God’s sport

On this weekend of semi finals (stupid Hawthorn), I’ve heard a number of sporting clichés being tossed around. One class of descriptors that I’ve always found interesting is the “soccer is the beautiful game” or “racing/boxing is the sport of kings” (which leads me to believe that horse fighting is the sport of… what’s better than a king, an emperor?). The one I’ve always seen as incongruous, however, is the idea of rugby as “god’s sport” that I’ve heard bandied around from time to time. Now, I’m no theologian (in fact I’m pretty far from it) but the idea of  a divine sport being one where burly brick-headed men wrestle in the mud whilst trying to avoid being fingered is an interesting comment by itself on the religious landscape.

I was discussing this a while back with my housemate, and we hit upon a better candidate.

God’s sport is korfball.

No, seriously.

For those who’ve never heard of korfball, it’s a Dutch invented sport that’s kind of like a cross between netball and soccer, and can be played indoor or outdoors.

It’s place as god’s sport is obvious, just look at the similarities:

  • It’s played with mixed-gender teams, just like real life
  • It has weird rules that no-one understands, but those who play go along with it.
  • You score points for good sportsmanship
  • People play it, and that’s fine, but anyone who’s super hardcore about it is rightly considered to be weird
  • Ultimately the rest of the sporting universe ignores it
  • It should in no way be used to influence public policy, and
  • I don’t particularly want to play korfball.

Korfball. God’s sport.

Silliness, Uncategorized

Everything -punk

I’ve decided, and I say this as a steampunker and dieselpunker, that I’m sick of things being whatever-punk. I get it, it’s a convenient genre thing, but we’ve seen in the past few years cyberpunk (still the best -punk) steampunk (airships, League of Extraordinary Gentlemen), dieselpunk (Grimy goggles and World Wars, Sky Captain and the World of Tomorrow), biopunk (if it bleeds, kill it), cattlepunk, Atompunk, and, according to TV Tropes: iPunk, Desert Punk and Dungeonpunk, to name a few.

The general idea is that it shares a “look! It’s technology but weird” and a dystopian/antiauthoritarian themes- it doesn’t mean that you’ve stuck a bunch of bloody cogs on glasses. The best anything -punk takes an era (whether it’s the past or the future), freezes the social situation and turns the nasty knobs up full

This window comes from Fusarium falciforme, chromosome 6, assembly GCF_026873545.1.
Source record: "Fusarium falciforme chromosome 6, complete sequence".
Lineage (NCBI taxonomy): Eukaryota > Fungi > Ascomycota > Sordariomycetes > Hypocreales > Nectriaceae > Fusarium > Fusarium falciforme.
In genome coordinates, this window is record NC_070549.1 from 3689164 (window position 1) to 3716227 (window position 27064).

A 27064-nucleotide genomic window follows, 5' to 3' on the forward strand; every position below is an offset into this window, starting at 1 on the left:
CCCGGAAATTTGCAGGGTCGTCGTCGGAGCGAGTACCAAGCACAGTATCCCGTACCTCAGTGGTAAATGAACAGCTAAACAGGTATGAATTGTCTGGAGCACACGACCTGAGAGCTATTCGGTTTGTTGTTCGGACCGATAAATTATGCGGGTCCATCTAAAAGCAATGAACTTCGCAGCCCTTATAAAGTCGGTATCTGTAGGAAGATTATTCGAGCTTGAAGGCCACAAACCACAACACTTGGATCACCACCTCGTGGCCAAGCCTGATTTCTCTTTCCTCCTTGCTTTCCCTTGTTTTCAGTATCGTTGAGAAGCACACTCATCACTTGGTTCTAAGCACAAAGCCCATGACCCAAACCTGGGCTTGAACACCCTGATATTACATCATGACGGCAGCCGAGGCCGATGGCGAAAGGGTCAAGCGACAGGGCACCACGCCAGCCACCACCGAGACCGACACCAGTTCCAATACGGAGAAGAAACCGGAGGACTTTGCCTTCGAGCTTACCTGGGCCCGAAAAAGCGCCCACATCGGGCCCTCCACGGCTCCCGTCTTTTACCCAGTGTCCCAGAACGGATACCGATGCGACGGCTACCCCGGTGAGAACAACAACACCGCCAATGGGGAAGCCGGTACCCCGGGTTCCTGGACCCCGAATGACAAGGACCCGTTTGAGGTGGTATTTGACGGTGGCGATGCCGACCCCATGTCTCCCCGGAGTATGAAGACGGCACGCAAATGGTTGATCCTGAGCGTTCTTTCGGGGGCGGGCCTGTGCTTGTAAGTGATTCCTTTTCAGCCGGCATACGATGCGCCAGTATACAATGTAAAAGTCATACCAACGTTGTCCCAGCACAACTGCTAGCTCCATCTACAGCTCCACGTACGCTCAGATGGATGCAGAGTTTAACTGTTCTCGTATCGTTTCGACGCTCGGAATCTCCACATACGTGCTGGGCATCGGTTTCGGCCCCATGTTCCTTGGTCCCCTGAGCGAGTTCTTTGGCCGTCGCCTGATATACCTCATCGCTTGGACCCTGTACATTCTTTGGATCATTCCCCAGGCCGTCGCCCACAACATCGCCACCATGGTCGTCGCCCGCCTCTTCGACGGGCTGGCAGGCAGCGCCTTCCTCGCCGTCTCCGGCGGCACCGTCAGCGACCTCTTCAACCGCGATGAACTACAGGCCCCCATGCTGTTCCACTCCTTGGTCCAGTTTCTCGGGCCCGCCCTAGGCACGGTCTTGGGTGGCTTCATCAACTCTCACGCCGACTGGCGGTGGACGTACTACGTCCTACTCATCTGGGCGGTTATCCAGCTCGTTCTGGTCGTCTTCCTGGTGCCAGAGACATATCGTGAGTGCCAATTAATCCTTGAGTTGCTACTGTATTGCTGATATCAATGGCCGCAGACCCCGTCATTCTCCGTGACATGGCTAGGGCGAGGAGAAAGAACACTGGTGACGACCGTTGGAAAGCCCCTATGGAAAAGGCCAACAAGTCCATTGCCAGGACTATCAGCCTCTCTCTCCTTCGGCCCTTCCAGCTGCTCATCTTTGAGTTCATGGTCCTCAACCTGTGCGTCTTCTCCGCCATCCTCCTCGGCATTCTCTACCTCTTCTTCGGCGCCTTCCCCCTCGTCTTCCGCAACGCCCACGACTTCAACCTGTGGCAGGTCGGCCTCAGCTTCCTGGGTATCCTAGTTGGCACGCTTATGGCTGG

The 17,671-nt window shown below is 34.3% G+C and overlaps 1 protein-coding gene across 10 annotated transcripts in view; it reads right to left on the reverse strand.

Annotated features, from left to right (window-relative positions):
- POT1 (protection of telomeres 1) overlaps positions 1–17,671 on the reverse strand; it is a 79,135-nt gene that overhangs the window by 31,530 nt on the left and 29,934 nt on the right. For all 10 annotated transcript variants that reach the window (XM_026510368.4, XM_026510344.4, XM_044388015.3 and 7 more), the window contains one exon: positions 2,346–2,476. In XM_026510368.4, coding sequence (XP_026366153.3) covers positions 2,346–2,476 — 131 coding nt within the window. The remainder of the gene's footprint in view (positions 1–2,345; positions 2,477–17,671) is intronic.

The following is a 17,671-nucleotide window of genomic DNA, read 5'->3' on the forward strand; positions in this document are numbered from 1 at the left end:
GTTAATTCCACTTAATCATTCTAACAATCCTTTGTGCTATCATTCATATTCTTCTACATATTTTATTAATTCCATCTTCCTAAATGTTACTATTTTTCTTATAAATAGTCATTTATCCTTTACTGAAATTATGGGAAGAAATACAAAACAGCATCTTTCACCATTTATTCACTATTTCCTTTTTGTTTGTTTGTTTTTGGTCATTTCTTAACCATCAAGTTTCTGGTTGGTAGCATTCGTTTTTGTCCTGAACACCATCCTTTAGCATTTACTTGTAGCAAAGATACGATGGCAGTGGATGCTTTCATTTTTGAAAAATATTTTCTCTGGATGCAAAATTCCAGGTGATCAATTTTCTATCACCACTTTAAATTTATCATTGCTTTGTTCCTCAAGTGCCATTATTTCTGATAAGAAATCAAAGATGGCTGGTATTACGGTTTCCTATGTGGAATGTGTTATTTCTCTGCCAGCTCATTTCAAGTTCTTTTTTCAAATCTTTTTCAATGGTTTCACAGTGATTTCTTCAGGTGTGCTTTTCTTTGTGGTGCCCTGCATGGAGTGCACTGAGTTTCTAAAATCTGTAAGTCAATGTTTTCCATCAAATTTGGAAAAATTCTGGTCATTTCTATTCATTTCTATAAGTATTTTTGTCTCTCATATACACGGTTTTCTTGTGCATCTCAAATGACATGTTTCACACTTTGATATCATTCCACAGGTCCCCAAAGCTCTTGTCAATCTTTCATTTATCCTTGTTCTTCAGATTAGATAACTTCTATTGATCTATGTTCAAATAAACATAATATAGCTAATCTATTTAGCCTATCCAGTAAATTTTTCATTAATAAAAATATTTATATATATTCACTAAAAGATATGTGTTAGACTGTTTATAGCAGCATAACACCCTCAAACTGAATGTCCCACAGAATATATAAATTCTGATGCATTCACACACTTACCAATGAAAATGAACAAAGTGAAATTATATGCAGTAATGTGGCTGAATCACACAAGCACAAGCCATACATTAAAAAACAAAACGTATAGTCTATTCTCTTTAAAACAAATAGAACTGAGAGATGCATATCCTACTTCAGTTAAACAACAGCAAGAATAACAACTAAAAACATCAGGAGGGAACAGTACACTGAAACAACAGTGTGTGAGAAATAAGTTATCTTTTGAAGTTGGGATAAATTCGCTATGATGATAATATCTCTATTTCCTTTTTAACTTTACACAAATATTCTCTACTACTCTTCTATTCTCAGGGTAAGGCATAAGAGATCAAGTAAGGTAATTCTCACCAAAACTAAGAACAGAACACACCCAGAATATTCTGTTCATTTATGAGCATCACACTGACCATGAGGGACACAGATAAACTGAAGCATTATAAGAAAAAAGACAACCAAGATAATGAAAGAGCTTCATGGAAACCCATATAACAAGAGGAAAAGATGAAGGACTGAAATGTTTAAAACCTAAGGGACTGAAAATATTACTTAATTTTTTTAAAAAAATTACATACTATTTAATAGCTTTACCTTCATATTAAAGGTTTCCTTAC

It’s as bad as appending -gate to any remotely dicey political thing: by doing so, you dilute the original meaning/genre.

So with that in mind, here’s two more:

Punkpunk: In 1980s England, the Thatcher era has gone on forever. Social divisions, driven by racially motivated violence, the shutdown of British manufacturing and the increasing divide between rich and poor, have given rise to powerful factions like the Front Defence League, a far-right white power group that has seized control of the police forces, and the rebellious Makers, disposessed workers with incredible technical skills and a commitment to collectivism at any cost. This social environment has seen the development of a new counter-culture, that breaks free of the social strictures of the time. This movement, led by luminaries such as the mysterious Strummer and the animalistic Sid (secretly a clone created by a corporation), fight against the structures of power whilst shredding and smashing instruments.

Also, Margaret Thatcher is secretly a robot.

Gatepunk: In the far future, Humanity has spread among the stars. With planetary systems linked by giant warp gates, whichever megacorporation controls the flow through the gates controls the universe. What previously would have been sorted out in the courts by these companies is now settled through intergalactic warfare (thanks to the American Citizens United decision) which further suppresses the freedom and social mobility of the settlers of these far planets. A group of rag-tag misfits on the planet Tyson discover that the gates can be liberated only through overthrowing the powerful Apple nation.
Also, Steve Jobs was secretly a robot.


First Movement, E Minor

I have decided to start a blog, to sharpen some of my writing skills and for general fun- I aim to use this when I go to South America next year, and WordPress just seems classier.
Do I expect readers? No, so see this as a total vanity project. I’m going to aim for at least one post a week, and do a mixture of talking about videogames, nerderies, and other stuff.